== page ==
A £150 million increase in its PPI compensation provision has pushed high street banking group CYBG into a £145 million loss on the year.
The former Clydesdale-Yorkshire Bank boosted its PPI provision despite having added £350 million in May, following a re-assessment of the amount of money required to pay future successful claims up to the PPI deadline on August 29th 2019.
Might not be enough
The bank said in May the increase might not be enough because of the increased level of claims being received following the Financial Conduct Authority’s (FCA) deadline consumer awareness campaign.
The latest financial report says that the group has received 483,000 mis-selling complaints up to the end of September and, though complaint volumes are falling slightly, they expect to receive another 83,000 before the deadline kicks in.
However there remains a concern that even the newly added £150 million might not cover all the claims received.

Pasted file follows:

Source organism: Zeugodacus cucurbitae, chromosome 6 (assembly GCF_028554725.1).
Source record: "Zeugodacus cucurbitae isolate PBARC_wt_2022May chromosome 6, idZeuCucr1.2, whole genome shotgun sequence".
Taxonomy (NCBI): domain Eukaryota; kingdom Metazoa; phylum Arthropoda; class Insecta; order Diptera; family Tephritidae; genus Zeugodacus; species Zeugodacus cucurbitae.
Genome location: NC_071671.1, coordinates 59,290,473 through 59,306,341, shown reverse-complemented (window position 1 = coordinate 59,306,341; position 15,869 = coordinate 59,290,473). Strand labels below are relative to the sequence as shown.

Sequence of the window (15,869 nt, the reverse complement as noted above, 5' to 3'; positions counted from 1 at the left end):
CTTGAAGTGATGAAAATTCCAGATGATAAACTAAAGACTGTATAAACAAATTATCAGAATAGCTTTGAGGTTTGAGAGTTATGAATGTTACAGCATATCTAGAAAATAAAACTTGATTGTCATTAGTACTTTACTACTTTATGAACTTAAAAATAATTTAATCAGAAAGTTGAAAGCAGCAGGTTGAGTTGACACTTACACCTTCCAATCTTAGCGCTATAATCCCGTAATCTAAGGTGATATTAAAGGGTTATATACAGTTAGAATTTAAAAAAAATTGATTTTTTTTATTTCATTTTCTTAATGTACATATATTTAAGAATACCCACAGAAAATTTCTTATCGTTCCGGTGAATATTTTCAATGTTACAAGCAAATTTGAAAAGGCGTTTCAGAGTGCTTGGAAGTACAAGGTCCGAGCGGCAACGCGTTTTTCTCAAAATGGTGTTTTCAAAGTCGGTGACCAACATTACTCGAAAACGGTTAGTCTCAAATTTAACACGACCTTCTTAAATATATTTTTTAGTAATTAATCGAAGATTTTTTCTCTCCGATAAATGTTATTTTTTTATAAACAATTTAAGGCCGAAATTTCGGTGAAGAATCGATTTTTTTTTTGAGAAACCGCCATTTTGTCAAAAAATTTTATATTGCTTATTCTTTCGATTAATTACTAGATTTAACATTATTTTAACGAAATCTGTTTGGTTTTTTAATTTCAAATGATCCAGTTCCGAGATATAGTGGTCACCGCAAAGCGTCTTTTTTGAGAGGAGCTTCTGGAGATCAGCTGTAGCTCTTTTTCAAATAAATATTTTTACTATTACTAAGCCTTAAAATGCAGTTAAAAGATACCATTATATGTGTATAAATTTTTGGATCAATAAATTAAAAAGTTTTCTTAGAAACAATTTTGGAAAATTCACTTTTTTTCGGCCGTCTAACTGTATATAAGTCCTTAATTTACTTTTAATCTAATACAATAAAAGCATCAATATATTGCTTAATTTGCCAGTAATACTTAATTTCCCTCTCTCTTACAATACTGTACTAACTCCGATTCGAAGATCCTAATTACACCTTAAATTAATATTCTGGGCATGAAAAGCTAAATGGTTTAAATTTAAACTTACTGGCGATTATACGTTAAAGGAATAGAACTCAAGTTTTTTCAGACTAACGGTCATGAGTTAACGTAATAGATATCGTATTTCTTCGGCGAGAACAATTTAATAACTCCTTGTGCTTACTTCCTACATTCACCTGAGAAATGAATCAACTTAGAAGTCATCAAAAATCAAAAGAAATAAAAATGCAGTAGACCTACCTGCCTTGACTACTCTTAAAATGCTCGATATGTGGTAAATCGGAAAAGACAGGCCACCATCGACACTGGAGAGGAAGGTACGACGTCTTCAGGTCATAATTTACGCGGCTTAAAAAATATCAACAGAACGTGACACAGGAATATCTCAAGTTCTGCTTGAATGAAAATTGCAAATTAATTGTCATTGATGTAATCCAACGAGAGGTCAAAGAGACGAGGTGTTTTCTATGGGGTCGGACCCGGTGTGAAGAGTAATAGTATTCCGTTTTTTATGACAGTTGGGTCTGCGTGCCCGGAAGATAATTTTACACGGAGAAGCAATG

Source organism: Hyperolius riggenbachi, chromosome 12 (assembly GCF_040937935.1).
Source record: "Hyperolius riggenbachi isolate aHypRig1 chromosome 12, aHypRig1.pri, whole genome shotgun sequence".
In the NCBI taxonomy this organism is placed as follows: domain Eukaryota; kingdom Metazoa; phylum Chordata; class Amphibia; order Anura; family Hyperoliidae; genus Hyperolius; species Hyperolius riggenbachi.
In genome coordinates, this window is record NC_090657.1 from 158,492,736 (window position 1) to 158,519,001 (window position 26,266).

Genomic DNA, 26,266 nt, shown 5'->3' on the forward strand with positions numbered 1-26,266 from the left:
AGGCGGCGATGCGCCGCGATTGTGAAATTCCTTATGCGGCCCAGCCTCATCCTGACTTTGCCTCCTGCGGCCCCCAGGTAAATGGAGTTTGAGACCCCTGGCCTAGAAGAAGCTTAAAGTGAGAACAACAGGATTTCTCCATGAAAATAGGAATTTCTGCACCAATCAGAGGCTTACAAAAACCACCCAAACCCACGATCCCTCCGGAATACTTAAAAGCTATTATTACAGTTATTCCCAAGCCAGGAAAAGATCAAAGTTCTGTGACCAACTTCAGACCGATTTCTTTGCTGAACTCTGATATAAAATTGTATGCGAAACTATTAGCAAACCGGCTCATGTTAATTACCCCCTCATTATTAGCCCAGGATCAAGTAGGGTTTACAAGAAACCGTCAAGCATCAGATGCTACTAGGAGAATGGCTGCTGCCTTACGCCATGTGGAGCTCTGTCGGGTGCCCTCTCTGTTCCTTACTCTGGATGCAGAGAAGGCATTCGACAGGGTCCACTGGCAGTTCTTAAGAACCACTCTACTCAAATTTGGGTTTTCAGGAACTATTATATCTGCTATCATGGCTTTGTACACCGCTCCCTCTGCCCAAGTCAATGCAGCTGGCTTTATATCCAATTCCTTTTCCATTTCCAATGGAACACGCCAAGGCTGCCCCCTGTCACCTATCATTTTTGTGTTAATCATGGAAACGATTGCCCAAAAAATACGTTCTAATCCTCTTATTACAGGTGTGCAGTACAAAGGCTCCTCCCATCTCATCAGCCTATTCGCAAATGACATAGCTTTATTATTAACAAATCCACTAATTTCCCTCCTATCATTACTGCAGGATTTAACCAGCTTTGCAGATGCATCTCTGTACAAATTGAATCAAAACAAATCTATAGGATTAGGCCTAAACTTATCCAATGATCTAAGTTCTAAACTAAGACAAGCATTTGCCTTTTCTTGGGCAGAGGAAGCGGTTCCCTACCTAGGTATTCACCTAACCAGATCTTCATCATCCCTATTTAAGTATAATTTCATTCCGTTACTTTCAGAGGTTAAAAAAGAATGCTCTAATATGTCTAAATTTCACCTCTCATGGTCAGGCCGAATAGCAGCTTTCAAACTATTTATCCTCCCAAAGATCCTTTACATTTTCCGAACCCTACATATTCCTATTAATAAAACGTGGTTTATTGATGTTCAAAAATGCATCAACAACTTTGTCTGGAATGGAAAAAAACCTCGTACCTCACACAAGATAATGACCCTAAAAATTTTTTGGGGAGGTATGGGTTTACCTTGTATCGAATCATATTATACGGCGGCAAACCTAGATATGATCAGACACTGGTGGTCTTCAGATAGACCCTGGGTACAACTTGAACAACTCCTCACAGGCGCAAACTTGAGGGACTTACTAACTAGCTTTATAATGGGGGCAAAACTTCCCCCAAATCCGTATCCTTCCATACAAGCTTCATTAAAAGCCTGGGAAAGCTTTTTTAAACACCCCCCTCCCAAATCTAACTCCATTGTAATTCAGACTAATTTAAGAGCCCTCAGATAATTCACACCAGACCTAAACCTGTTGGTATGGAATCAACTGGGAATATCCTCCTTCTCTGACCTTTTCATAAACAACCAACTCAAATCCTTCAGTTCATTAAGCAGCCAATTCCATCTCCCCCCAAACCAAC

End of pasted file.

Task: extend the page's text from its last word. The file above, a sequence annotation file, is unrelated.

The report admitted: “There is a risk that existing provisions for PPI customer redress may not cover all potential costs. In light of this, the eventual costs of PPI redress and complaint handling may therefore differ materially from that estimated and further provision could be required.”
To date CYBG has set aside a total of £2.64 billion for PPI claims, of which just £275 million remained in September – a figure now boosted to £425 million.
The group is not alone in feeling it has to increase its PPI provision because of the rise in the number of claims.
Over the year Barclays have added £400 million, Lloyds Banking Group (LBG) added £1.15 billion, catalogue and online sales company Shop Direct added £100 million and RBS set aside £175 million.
The total amount already paid out for successful PPI claims since January 2011 is £32.9 million.
In January 2011 just £36.1 million was paid in redress – a figure which shot up to a massive £735.3 million in May 2012 after the British Bankers’ Association (BBA) lost a judicial review on how claims should be investigated and the floodgates opened.
More than six years later the total payout figure continues to rise at more then £⅓ billion a month with thousands of new claims being made weekly.